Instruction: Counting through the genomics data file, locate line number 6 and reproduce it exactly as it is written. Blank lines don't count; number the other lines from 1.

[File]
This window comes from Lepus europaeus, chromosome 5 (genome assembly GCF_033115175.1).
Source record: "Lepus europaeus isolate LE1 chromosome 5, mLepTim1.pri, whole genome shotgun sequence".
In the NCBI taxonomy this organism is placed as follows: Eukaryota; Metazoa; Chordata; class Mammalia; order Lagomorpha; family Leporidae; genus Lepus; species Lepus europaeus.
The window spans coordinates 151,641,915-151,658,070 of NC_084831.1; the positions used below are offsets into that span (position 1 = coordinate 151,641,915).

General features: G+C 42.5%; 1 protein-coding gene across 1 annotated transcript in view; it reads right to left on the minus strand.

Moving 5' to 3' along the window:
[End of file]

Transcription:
Moving 5' to 3' along the window: